Japanese Americans in Early San Benito
Except for the 1st paragraph, the entire text for this project, as well as the photos, were taken from the book, The Japanese Texans by Thomas K. Walls. This is a school project and in no way meant to be of financial benefit.
Known for their hard work, the Japanese-Americans who made their home in the Rio Grande Valley were honest and honorable people who lived in and around San Benito, sent their children to San Benito schools, and added to the Valley's & the state's economy. S.Tumberlinson
At the turn of the century there were 13 Japanese living in Texas. Forty years later, prior to World War II, there were about 500 Japanese in the state; by 1980 that number had risen to 10,502. While this may seem quite a substantial increase, Japanese Texans still constitute less than one-tenth of one percent of the total population of Texas. Also their numbers are growing quite slowly.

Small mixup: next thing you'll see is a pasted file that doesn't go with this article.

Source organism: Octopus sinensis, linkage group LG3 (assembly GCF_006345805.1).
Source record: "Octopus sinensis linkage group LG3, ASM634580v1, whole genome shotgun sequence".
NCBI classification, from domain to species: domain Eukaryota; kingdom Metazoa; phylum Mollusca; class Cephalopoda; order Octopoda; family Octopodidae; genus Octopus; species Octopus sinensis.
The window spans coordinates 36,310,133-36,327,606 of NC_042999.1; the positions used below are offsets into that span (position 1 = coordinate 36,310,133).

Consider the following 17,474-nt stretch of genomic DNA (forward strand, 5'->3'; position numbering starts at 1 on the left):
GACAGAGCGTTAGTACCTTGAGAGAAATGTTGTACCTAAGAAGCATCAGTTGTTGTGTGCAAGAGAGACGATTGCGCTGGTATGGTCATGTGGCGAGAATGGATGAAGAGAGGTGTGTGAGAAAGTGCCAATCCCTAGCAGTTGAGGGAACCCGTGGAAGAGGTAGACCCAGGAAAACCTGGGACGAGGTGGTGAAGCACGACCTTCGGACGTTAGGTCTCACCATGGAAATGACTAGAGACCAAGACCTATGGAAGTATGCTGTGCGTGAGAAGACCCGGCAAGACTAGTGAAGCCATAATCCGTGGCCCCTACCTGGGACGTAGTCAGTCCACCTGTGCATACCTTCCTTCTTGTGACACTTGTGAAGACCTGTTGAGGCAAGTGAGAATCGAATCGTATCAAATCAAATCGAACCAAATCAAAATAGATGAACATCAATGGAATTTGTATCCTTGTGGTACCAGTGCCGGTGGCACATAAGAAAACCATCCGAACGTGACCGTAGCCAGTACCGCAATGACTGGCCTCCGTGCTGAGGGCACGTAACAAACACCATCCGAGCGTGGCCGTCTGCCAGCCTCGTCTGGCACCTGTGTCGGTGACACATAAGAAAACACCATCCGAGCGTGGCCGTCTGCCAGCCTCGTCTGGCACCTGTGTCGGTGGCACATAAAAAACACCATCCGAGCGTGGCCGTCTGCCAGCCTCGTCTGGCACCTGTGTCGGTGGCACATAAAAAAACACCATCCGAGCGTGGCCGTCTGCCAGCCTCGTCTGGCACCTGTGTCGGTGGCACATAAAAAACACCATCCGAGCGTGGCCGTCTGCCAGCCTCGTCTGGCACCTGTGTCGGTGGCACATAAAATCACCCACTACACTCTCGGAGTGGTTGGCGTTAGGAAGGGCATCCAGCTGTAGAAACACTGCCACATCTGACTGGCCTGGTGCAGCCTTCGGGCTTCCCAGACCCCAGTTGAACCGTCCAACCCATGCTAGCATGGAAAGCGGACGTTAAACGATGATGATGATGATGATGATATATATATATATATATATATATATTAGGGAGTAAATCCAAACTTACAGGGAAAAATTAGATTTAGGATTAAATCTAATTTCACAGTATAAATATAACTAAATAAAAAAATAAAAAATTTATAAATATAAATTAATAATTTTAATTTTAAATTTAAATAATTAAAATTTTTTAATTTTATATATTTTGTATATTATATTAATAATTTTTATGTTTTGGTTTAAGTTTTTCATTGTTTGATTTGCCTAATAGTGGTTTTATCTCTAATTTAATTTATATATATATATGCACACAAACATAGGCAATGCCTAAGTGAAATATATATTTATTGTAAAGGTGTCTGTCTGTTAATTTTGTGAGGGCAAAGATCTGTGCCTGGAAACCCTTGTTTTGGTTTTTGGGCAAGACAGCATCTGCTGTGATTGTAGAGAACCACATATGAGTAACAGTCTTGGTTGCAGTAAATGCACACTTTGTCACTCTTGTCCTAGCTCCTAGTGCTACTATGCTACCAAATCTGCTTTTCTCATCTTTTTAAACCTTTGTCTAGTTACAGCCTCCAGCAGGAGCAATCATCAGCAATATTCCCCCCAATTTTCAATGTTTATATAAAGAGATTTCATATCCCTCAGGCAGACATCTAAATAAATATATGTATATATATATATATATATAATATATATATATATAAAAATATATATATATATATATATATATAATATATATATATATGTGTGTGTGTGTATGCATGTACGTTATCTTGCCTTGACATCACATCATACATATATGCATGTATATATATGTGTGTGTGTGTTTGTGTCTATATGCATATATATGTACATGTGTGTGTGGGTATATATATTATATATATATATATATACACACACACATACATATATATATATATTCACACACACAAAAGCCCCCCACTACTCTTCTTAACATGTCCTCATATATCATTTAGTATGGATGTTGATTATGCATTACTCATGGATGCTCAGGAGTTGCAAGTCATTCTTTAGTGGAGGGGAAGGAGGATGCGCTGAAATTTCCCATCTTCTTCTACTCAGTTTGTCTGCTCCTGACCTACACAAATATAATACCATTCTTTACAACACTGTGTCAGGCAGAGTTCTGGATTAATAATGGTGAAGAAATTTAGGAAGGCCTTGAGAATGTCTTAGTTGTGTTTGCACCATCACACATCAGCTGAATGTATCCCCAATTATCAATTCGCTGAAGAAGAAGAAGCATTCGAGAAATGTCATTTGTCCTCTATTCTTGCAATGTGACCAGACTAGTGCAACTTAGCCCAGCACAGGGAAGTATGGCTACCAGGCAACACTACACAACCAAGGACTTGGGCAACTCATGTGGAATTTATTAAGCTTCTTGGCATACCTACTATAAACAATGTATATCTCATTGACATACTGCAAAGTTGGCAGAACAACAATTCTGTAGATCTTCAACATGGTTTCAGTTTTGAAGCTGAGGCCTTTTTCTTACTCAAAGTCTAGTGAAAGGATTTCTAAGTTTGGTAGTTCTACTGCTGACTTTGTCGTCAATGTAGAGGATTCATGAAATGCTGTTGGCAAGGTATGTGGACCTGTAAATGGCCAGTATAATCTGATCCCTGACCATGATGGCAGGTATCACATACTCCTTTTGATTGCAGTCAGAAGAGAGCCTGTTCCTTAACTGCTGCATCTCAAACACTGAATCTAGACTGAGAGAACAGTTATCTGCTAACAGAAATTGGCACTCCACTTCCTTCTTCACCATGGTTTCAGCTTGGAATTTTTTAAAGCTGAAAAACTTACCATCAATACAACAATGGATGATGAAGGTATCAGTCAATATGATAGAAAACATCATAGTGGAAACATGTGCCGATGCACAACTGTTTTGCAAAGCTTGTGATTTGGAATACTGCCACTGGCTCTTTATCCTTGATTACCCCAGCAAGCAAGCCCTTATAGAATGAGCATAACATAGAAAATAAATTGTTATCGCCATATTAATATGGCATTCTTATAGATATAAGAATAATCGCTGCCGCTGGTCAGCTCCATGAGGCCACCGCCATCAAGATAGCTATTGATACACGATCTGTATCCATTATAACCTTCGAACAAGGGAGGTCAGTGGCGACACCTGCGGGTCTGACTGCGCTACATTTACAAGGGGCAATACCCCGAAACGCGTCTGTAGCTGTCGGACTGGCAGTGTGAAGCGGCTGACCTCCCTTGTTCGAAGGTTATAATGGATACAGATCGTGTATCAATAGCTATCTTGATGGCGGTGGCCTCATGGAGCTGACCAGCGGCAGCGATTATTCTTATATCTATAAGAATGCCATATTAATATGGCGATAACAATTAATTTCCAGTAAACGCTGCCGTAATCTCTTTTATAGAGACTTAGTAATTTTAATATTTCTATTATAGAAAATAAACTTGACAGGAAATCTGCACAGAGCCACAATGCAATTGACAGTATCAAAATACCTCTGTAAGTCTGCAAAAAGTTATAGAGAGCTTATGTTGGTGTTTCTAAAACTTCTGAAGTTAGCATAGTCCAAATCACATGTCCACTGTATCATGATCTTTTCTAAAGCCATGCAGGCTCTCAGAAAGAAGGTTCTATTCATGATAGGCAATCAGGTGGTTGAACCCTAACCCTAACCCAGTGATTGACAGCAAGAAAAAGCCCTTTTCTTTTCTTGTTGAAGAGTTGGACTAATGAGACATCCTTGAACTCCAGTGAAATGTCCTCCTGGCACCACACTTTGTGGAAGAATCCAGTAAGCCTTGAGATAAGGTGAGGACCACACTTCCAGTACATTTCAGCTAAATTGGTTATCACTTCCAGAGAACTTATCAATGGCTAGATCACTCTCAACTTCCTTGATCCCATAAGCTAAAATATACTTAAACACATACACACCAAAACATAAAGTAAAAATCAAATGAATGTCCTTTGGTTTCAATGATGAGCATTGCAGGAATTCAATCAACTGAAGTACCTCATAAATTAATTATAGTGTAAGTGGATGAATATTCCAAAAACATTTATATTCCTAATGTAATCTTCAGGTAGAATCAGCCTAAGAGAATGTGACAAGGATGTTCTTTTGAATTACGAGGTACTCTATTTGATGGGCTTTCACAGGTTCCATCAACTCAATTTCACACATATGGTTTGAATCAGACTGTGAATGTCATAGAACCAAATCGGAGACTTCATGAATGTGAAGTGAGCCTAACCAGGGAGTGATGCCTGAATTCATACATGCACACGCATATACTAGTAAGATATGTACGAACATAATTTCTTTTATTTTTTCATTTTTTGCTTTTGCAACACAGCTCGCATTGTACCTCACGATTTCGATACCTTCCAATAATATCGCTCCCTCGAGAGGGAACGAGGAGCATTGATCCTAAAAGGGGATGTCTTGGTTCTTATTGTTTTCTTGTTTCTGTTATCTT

There are special reasons why the Japanese-Texan population is small. When the Japanese began coming to the United States more than a hundred years ago, there was considerable anti-Chinese prejudice among inhabitants of the West Coast. Soon unfavorable attitudes toward the Japanese developed as well and were eventually passed from one generation to the next.
In 1924 a growing anti-Japanese movement influenced the passage of the Johnson-Reed Act, a federal law which, in part, prohibited further immigration of Japanese to the United States. With the exception of war brides after World War II, Japanese were not allowed to settle in this country again until 1952, when Congress passed the McCarran-Walter Act.
Today, the Valley is an important agricultural region, but at the turn of the century it was little more than uncleared scrubland. All this began to change in the early 1900's when the railroad came and when land developers built irrigation canals running from the Rio Grande. By 1909 land which previously sold for $1 an acre was selling for $100 an acre.